Results and discussion
Dose variations due to depth doses and profiles for 21EX radiation beams
Depth of Max Dose (dmax)
Depth dose variation (dmax + 1.5 cm)
Profile variation (±4 cm from center axis )
Dose measurement on blank sample
Gene expression analysis
The authors described in detail how a LINAC at a standard Radiation Oncology Department from a hospital has been implemented in order to provide samples for validating the performance of a radiogenomic test that could be used for guiding medical countermeasures against acute exposure to ionizing radiations. A customized tube holder phantom was made to position the blood sample in a way that will mimic a body material heterogeneity and have an irradiation dose distributions and delivery process as accurate and similar as possible to an in-vivo irradiation. The LINAC was also calibrated in order to distribute the most homogenous dose to the sample tubes and the result showed a 3% variation in dose distribution. The phantom is actually designed to irradiate five tubes at a time but can be adapted to irradiate a larger number of tubes if needed.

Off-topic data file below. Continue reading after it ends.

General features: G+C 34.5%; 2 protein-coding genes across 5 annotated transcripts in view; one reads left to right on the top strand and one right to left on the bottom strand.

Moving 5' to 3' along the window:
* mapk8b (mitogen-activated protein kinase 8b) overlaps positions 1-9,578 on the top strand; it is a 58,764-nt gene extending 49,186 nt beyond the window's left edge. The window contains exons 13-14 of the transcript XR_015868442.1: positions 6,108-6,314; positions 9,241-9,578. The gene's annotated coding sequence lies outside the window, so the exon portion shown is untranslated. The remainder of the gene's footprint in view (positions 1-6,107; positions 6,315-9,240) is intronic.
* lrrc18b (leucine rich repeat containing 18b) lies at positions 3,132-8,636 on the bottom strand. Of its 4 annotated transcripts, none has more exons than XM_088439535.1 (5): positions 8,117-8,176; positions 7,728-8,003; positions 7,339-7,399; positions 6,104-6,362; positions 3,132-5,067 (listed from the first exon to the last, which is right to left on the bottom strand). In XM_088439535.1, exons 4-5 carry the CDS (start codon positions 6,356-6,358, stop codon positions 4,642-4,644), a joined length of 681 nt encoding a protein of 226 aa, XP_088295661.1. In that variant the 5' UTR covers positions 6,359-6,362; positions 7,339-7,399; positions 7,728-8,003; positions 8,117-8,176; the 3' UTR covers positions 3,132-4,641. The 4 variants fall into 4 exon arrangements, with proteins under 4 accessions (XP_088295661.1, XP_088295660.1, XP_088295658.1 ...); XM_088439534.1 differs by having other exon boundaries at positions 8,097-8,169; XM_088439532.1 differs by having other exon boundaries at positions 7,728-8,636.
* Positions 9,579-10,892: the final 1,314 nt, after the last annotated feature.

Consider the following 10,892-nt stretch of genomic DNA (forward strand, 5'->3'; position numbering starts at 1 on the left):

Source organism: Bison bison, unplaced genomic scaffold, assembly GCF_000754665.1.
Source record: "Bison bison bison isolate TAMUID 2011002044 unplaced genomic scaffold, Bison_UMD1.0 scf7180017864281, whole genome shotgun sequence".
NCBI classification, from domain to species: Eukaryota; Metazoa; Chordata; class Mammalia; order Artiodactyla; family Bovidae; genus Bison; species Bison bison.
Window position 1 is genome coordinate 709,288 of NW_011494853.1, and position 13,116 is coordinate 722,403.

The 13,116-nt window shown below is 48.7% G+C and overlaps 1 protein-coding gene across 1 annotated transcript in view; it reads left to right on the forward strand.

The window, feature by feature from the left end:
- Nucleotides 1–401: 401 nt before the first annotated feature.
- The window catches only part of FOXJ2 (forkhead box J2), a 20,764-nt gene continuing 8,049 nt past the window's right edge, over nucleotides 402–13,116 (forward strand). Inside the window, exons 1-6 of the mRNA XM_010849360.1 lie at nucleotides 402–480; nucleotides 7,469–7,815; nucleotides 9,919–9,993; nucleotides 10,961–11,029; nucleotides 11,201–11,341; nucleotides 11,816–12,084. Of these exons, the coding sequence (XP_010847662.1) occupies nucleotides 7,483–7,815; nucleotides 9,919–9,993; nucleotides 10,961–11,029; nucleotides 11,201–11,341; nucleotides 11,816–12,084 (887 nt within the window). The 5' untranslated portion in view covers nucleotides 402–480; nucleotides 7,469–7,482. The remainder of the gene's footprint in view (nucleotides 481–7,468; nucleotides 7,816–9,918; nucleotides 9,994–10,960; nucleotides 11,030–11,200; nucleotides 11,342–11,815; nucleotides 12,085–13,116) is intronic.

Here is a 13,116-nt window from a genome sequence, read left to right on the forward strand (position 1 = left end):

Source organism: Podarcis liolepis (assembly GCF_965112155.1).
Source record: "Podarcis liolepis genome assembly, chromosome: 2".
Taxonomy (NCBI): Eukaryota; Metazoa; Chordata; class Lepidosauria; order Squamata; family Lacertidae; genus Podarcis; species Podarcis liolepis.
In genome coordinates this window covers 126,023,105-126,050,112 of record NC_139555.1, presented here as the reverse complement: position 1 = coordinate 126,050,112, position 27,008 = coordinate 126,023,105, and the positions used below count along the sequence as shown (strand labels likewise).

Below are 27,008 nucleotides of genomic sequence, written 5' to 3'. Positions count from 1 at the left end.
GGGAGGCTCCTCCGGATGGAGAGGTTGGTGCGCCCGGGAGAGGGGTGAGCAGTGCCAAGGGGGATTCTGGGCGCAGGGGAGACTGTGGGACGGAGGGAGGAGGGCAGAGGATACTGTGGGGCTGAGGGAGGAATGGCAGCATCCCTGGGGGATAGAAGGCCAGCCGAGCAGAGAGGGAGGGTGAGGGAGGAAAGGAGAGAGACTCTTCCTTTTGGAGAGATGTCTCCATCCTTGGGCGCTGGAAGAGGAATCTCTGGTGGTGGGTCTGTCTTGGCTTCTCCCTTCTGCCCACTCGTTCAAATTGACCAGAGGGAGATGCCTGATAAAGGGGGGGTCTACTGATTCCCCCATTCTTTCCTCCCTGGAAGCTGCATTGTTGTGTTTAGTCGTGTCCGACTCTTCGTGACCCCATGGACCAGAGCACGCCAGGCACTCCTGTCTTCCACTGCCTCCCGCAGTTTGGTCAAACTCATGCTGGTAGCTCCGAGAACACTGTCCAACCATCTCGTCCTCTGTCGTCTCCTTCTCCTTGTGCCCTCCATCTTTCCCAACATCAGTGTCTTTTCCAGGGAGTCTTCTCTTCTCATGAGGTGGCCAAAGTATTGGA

By utilizing the LINAC installed in most radiotherapy departments, it is possible to provide irradiated samples that can be used to optimize and validate the radiosensitive biomarkers panel and assay chemistry platform for gene expression measurement. Not only does the use of the LINAC for that purpose allow for unlimited quantity of irradiated blood samples, it also avoids collecting extra blood from cancer patients and the use of animal models at multiple validation phases of the study. Our methodological approach using ex-vivo irradiation of blood samples could also be an advantage to evaluate relative biological effectiveness (RBE). The general procedure for evaluating RBE of most beam equipments is standardized with survival curves on cell culture. Using ex-vivo irradiation directly on blood samples instead of cell culture would allow accessing additional biomarkers representative of the biological interactions at the tissue or organ level. The use of the LINAC is a simple, fast and reliable way to provide ex-vivo irradiated samples with a similar dose accuracy as the one delivered during radiotherapy treatment on patients. In the future, we will assess samples from total body irradiation patients to validate various gene expression signatures and assay chemistries. Since the LINAC is the instrument used for radiotherapy treatment, these in vivo samples will have the same irradiation source as our preliminary study, which is important in order to compare data. The combined data will allow correlating the expression patterns of genes that are involved in biochemical and cellular responses to the irradiation dose by using the ex-vivo LINAC approach reported in this paper.